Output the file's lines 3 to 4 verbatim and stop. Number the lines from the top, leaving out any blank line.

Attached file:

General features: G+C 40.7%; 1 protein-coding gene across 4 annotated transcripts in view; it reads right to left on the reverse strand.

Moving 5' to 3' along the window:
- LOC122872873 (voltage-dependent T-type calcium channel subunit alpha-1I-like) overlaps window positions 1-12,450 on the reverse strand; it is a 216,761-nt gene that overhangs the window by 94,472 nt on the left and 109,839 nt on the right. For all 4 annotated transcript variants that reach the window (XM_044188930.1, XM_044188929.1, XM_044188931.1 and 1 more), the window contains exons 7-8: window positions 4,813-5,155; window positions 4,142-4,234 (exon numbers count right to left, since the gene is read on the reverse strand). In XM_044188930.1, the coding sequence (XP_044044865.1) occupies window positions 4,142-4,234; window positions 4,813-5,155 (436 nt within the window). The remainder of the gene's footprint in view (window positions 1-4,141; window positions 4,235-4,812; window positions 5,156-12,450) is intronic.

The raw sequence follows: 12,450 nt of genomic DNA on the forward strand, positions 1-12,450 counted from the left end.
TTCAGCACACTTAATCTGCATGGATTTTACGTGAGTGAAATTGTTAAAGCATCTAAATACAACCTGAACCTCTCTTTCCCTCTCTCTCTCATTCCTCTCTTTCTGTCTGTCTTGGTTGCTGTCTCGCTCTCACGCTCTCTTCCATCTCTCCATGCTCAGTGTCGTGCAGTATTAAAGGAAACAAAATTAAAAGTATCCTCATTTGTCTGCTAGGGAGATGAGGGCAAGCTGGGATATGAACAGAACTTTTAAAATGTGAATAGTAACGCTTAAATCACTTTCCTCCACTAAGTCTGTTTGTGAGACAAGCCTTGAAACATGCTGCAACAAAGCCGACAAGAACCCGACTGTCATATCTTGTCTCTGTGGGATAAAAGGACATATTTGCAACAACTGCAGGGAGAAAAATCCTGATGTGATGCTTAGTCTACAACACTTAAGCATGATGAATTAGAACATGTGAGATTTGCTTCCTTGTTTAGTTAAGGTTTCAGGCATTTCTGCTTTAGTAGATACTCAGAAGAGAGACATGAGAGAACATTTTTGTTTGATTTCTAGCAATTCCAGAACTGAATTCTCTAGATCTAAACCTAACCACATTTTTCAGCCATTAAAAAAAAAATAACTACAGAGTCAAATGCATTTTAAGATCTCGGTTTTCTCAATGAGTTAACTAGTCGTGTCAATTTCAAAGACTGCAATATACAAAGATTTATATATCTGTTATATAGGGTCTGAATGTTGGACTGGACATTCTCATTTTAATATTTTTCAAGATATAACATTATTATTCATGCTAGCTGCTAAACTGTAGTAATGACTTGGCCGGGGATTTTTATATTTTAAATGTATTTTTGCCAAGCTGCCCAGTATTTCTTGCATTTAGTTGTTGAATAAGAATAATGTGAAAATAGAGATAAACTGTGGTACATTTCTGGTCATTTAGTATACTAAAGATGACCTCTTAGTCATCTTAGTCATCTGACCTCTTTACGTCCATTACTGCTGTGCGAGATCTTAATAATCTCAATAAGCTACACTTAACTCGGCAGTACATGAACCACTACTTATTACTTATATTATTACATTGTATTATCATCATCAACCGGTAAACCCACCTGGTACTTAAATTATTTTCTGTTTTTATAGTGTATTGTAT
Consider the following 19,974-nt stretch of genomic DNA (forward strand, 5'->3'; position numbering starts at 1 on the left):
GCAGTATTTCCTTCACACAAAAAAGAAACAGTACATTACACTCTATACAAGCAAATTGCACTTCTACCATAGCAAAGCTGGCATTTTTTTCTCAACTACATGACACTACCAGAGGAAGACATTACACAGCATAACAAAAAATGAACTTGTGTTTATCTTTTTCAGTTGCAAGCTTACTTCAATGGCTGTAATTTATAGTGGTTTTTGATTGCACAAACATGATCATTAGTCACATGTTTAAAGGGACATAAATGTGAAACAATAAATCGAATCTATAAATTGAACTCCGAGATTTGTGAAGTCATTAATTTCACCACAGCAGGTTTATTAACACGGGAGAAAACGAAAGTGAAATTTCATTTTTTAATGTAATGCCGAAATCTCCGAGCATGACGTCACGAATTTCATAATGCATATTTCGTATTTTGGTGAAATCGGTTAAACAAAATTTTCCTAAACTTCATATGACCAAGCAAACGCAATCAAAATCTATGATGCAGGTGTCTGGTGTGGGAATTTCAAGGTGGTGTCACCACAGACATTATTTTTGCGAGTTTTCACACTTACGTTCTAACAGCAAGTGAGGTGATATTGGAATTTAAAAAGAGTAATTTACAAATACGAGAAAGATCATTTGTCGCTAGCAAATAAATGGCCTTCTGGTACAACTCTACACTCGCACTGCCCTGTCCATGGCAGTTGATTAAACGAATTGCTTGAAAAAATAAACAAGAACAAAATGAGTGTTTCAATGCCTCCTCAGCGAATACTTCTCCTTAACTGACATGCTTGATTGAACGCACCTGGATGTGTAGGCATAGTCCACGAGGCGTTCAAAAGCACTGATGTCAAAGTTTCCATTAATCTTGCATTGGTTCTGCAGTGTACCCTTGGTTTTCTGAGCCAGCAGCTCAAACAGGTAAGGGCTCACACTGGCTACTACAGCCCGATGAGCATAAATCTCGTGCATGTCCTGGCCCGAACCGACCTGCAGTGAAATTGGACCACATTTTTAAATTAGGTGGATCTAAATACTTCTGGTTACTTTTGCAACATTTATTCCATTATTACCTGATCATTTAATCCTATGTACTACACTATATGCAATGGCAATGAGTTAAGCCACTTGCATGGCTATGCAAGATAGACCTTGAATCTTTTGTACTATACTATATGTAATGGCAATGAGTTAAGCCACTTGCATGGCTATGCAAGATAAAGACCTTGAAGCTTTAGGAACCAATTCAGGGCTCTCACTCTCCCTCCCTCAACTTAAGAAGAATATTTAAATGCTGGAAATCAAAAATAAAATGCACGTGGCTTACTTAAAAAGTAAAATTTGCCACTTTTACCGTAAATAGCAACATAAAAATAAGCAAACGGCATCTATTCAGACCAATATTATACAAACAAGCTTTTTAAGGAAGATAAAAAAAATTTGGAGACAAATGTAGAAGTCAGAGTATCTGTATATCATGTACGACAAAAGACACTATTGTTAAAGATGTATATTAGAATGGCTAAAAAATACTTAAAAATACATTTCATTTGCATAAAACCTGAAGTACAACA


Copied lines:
- LOC122872873 (voltage-dependent T-type calcium channel subunit alpha-1I-like) overlaps window positions 1-12,450 on the reverse strand; it is a 216,761-nt gene that overhangs the window by 94,472 nt on the left and 109,839 nt on the right. For all 4 annotated transcript variants that reach the window (XM_044188930.1, XM_044188929.1, XM_044188931.1 and 1 more), the window contains exons 7-8: window positions 4,813-5,155; window positions 4,142-4,234 (exon numbers count right to left, since the gene is read on the reverse strand). In XM_044188930.1, the coding sequence (XP_044044865.1) occupies window positions 4,142-4,234; window positions 4,813-5,155 (436 nt within the window). The remainder of the gene's footprint in view (window positions 1-4,141; window positions 4,235-4,812; window positions 5,156-12,450) is intronic.

The raw sequence follows: 12,450 nt of genomic DNA on the forward strand, positions 1-12,450 counted from the left end.